The Butter Cross, 700m north east of Stile House Farm


Heritage Category: Scheduled Monument

List Entry Number: 1012666

Date first listed: 27-Apr-1976

Date of most recent amendment: 09-Jun-1995


Ordnance survey map of The Butter Cross, 700m north east of Stile House Farm
© Crown Copyright and database right 2018. All rights reserved. Ordnance Survey Licence number 100024900.
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The building or site itself may lie within the boundary of more than one authority.

County: Staffordshire

District: Staffordshire Moorlands (District Authority)

Parish: Bradnop

National Grid Reference: SK 01841 56659


Legacy Record - This information may be included in the List Entry Details.

Reasons for Designation

A standing cross is a free standing upright structure, usually of stone, mostly erected during the medieval period (mid 10th to mid 16th centuries AD). Standing crosses served a variety of functions. In churchyards they served as stations for outdoor processions, particularly in the observance of Palm Sunday. Elsewhere, standing crosses were used within settlements as places for preaching, public proclamation and penance, as well as defining rights of sanctuary. Standing crosses were also employed to mark boundaries between parishes, property, or settlements. A few crosses were erected to commemorate battles. Some crosses were linked to particular saints, whose support and protection their presence would have helped to invoke. Crosses in market places may have helped to validate transactions. After the Reformation, some crosses continued in use as foci for municipal or borough ceremonies, for example as places for official proclamations and announcements; some were the scenes of games or recreational activity. Standing crosses were distributed throughout England and are thought to have numbered in excess of 12,000. However, their survival since the Reformation has been variable, being much affected by local conditions, attitudes and religious sentiment. In particular, many cross-heads were destroyed by iconoclasts during the 16th and 17th centuries. Less than 2,000 medieval standing crosses, with or without cross-heads, are now thought to exist. The oldest and most basic form of standing cross is the monolith, a stone shaft often set directly in the ground without a base. The most common form is the stepped cross, in which the shaft is set in a socket stone and raised upon a flight of steps; this type of cross remained current from the 11th to 12th centuries until after the Reformation. Where the cross-head survives it may take a variety of forms, from a lantern-like structure to a crucifix; the more elaborate examples date from the 15th century. Much less common than stepped crosses are spire-shaped crosses, often composed of three or four receding stages with elaborate architectural decoration and/or sculptured figures; the most famous of these include the Eleanor crosses, erected by Edward I at the stopping places of the funeral cortege of his wife, who died in 1290. Also uncommon are the preaching crosses which were built in public places from the 13th century, typically in the cemeteries of religious communities and cathedrals, market places and wide thoroughfares; they include a stepped base, buttresses supporting a vaulted canopy, in turn carrying either a shaft and head or a pinnacled spire. Standing crosses contribute significantly to our understanding of medieval customs, both secular and religious, and to our knowledge of medieval parishes and settlement patterns. All crosses which survive as standing monuments, especially those which stand in or near their original location, are considered worthy of protection.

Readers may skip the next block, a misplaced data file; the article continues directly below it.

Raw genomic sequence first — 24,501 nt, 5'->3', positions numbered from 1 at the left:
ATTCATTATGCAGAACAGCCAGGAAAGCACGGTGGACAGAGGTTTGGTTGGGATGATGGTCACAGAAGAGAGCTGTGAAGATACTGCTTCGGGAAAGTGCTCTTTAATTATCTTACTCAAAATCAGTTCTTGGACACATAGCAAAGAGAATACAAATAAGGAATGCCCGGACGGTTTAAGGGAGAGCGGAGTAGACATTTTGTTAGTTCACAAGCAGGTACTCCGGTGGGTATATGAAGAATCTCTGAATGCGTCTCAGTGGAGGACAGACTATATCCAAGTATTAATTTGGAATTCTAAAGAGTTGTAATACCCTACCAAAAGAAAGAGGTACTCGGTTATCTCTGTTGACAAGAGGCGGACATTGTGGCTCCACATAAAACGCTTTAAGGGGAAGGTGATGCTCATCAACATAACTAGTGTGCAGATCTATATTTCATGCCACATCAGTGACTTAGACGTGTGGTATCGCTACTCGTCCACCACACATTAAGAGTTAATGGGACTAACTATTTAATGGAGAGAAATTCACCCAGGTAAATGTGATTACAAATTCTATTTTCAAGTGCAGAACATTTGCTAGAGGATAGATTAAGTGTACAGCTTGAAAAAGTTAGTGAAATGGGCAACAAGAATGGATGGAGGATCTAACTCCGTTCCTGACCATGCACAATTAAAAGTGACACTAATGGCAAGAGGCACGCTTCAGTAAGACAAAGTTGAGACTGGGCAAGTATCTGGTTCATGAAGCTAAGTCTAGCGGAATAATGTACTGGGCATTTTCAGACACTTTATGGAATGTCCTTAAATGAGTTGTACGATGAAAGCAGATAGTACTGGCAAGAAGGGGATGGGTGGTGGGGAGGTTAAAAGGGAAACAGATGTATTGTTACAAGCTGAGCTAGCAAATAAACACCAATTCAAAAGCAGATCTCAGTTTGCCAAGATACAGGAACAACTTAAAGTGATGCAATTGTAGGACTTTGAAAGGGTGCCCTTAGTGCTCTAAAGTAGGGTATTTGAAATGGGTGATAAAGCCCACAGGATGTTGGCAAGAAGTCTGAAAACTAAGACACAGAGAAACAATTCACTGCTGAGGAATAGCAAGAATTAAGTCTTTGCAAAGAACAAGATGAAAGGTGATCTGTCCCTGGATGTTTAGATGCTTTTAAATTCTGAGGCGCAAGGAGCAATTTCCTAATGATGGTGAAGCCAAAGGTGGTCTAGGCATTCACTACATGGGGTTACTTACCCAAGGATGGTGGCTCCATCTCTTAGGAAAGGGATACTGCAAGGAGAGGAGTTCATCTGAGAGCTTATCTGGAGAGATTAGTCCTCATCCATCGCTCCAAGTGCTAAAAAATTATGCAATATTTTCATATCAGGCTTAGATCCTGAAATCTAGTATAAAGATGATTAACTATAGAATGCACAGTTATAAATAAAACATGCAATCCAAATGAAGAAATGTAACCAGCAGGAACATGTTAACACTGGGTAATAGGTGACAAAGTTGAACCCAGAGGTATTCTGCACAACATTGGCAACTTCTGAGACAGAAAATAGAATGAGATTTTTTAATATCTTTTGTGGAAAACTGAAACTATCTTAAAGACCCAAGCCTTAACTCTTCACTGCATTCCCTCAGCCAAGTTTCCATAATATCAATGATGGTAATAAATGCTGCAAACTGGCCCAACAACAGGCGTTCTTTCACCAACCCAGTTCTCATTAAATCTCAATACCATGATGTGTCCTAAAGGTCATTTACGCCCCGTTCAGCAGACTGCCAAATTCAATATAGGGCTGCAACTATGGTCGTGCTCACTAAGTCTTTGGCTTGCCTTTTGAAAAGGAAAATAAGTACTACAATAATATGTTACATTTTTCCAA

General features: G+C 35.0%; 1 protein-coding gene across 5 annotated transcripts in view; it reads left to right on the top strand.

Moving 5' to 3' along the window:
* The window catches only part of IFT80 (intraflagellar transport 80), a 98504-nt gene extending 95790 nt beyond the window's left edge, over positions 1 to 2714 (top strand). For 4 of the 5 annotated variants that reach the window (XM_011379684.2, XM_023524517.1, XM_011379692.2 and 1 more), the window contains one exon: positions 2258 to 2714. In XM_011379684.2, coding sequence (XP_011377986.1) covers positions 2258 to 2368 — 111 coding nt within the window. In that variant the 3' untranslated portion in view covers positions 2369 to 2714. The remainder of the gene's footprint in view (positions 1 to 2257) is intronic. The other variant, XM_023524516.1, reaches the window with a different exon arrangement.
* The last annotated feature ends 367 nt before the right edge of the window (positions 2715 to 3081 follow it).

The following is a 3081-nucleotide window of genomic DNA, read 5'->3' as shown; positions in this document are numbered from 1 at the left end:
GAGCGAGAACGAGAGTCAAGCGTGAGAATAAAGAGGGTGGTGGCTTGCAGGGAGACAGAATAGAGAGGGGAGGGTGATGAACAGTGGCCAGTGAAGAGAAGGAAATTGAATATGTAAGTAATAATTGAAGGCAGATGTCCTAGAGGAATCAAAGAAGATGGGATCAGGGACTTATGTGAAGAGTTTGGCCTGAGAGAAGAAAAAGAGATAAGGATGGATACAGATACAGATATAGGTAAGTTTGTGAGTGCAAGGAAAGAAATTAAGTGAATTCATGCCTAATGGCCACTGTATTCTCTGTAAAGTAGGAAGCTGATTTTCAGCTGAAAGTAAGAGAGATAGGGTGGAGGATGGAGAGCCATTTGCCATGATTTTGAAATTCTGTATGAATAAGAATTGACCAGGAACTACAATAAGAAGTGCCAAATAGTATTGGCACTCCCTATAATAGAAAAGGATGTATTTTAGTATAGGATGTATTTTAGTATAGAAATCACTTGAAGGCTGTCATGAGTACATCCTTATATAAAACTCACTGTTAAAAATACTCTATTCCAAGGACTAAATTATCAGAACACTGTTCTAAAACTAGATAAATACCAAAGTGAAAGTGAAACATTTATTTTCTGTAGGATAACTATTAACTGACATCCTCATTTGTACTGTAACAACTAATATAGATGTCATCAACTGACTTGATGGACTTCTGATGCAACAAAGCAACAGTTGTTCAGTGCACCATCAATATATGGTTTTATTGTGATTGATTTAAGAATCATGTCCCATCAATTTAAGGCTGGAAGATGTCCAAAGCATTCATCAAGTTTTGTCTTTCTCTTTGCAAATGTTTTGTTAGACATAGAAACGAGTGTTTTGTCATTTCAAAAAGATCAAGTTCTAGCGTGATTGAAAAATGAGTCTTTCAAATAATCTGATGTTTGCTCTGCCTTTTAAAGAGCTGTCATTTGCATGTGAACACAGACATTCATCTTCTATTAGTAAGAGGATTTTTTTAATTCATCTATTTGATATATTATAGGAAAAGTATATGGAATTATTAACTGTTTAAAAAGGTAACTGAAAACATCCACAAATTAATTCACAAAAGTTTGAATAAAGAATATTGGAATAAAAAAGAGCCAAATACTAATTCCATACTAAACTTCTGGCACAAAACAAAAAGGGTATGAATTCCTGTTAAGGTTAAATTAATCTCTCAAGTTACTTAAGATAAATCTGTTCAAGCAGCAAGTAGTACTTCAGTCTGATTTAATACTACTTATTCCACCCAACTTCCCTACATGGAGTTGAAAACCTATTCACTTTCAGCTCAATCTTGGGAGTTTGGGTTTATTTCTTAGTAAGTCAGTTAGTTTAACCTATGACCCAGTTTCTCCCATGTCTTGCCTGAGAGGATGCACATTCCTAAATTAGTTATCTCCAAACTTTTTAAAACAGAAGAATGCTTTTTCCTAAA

The Butter Cross north east of Stile House Farm is a good example of a medieval standing cross with a stepped base. Situated in an isolated location, it is believed to stand in or near its original position and archaeological deposits relating to the monument's construction and use in this location are likely to survive intact. The cross has been little altered in modern times and has continued in use as an important landmark.


Legacy Record - This information may be included in the List Entry Details.


The monument includes a standing stone cross, known locally as the Butter Cross, located 700m north east of Stile House Farm. The cross, Listed Grade II, is of stepped form and is thought to be late medieval in date with modern repairs. The monument includes the base, consisting of two steps, and a socket-stone and the shaft. The steps are circular in plan, the lower constructed of gritstone blocks while the upper step has been constructed from a single stone block. On this step stands the socket-stone which is octagonal in section and now held together by iron cramps. Set into the socket-stone is the tapering, stone shaft, also octagonal in section. Alternate faces of the shaft have stops near the base so that it is square for the bottom 100mm where it slots into the socket-stone. The shaft is approximately 2.5m high and its apex has been worked into a tenon onto which the head would have originally fitted. The present height of the cross is approximately 3.2m high.

MAP EXTRACT The site of the monument is shown on the attached map extract. It includes a 1 metre boundary around the archaeological features, considered to be essential for the monument's support and preservation.


The contents of this record have been generated from a legacy data system.

Legacy System number: 21596

Legacy System: RSM


Books and journals
Dudcalf, F M, 'Transactions of the North Staffordshire Field Club' in Transactions of the North Staffordshire Field Club, , Vol. 79, (1945), 101
Department of the Environment, District of Staffordshire Moorlands - Greenback, (1985)

End of official listing